Tattoo artists come to Convention Center

Posted: February 12, 2012

The economy might not be doing well, but the tattoo industry is thriving.

Just look at Austin Spencer.

The 31-year-old tattoo artist from Las Vegas was at the Philadelphia Tattoo Arts Convention over the weekend, charging clients $150 an hour to emblazon his signature works on their bodies.

Considering that each of his tattoos takes four or five hours to apply with an electric needle, Spencer was doing pretty well handling two clients each day.

"Any form of making money off of illustration" is his goal, said the slim man with glasses, who began his career in high school, drawing tattoos for friends.

"It's so much more personal" than other kinds of art, he said.

Spencer was among 600 tattoo artists from around the country who packed the Convention Center Friday through Sunday for what the promoters billed as one of the world's biggest tattoo conventions.

The event coincided with the opening of an exhibit of tattoo art at the Independence Seaport Museum, and some patrons went back and forth.

On Saturday, people eager to get inked snaked several blocks from the Convention Center entrance at 11th and Arch Streets.

Sunday crowds were tame in comparison, with the wait to get through security about 20 minutes.

Inside, Denise Bishop of North Jersey was getting a geisha imprinted on her side because "it's different."

(New Jersey pride appeared in full force, judging by the man who got a tattoo map of the Garden State on his left side.)

Japanese-style tattoos were a fairly common request, according to Rich Meggison, a tattoo artist from York.

Tastes are different back home in central Pennsylvania, said Meggison's wife and partner, Cecily. Star patterns are what clients there want most often, she said.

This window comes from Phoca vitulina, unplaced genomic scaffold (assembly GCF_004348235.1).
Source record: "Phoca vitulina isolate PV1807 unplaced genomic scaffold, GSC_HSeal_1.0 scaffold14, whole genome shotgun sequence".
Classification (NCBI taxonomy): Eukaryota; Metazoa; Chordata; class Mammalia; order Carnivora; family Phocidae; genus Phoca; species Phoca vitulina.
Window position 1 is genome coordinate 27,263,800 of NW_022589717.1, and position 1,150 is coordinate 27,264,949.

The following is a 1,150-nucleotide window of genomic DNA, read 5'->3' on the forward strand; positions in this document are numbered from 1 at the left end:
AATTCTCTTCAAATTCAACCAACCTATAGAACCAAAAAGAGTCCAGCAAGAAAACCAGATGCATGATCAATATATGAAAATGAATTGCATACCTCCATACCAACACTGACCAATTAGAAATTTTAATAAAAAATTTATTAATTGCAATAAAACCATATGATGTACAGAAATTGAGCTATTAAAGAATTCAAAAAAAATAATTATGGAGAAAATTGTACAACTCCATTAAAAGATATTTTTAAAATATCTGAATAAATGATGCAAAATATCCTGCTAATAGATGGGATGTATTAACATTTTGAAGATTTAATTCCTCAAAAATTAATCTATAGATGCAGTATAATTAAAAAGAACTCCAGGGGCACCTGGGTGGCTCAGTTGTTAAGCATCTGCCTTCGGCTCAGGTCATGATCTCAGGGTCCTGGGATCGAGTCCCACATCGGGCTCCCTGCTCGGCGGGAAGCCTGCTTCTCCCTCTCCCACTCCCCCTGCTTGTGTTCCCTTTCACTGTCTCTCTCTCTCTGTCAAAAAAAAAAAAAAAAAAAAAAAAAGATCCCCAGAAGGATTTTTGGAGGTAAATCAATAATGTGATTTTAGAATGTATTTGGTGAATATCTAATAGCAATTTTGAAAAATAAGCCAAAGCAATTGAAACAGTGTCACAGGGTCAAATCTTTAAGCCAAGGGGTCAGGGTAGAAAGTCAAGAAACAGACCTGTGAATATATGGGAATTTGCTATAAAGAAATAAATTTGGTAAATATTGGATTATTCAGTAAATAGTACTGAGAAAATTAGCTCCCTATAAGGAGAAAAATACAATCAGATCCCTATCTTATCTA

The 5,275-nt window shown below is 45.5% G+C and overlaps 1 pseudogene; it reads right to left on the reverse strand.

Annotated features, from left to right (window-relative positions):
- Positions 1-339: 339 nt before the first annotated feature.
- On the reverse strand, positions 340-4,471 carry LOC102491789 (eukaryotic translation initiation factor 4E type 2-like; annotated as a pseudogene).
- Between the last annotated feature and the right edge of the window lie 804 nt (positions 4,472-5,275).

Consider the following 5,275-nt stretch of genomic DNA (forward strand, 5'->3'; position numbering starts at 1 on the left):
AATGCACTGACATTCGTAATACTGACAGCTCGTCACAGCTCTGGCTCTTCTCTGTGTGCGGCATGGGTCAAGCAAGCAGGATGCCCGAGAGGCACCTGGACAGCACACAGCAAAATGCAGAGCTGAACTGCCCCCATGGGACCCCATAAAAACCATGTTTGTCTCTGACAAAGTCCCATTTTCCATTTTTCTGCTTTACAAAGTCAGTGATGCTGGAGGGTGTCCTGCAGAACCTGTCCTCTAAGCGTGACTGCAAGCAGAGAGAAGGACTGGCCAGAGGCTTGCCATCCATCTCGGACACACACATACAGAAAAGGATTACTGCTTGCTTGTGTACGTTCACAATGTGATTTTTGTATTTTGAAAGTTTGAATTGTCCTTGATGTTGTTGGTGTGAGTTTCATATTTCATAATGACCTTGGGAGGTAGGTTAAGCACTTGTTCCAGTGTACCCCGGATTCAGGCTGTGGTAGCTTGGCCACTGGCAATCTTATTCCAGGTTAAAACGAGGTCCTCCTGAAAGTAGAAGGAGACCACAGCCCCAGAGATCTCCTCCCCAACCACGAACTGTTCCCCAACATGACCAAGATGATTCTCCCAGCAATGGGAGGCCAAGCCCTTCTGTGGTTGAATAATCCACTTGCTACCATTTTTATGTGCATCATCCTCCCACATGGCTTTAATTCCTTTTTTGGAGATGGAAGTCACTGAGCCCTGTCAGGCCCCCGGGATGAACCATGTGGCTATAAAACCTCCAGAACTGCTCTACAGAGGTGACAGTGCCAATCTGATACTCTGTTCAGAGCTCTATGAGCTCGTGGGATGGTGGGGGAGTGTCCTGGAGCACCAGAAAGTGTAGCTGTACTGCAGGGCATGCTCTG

She said she was weary of stars, which are easy work.

"I am completely over it," she said.

Business was brisk for the Meggisons, and they had "an absolutely absurd line" 11 people deep at one point Saturday, she said.

Some of the people strolling the convention hall - many in their 20s and 30s but spanning all ages and races - had only one or two tattoos.

Some, like Joe Maksin, had most of their bodies covered in ink.

With a chest covered in previous tattoo-work, he decided to drive from Tabernacle Township, Burlington County, to get a rooster and a hen tattooed under his left armpit - one of the few spots left on his torso.

"I'm just filling space now," Maksin said when asked what inspired the agricultural artistry.

Vivian Knight, 39, of Florence Township, Burlington County, was getting a tattoo on her left side depicting "sugar skulls" from the Mexican Day of the Dead.

She got her first tattoo when she turned 18, she said.

Knight said all tattoos hurt, some more than others. Some people can take it, some can't.

"It depends on your pain tolerance," she said, admitting that this particular spot on her body was more "touchy" than normal.

According to several artists, the annual convention, which started in 2004, owes its existence to a tattoo artist named Eddie from Philadelphia who was in attendance Sunday.

In a white suit, Eddie - who appeared to be in late middle age, with a shock of white hair - acknowledged a role in founding the event. But he declined to elaborate or give his last name.

To find out the complete story, he said, tattoo aficionados would have to buy the first volume of his memoir: Tattooing: The Life and Times of Crazy Philadelphia Eddie.

He just happened to have a few copies for sale.

Contact staff writer Anthony Campisi at 215-854-5015,, or @campisia on Twitter.

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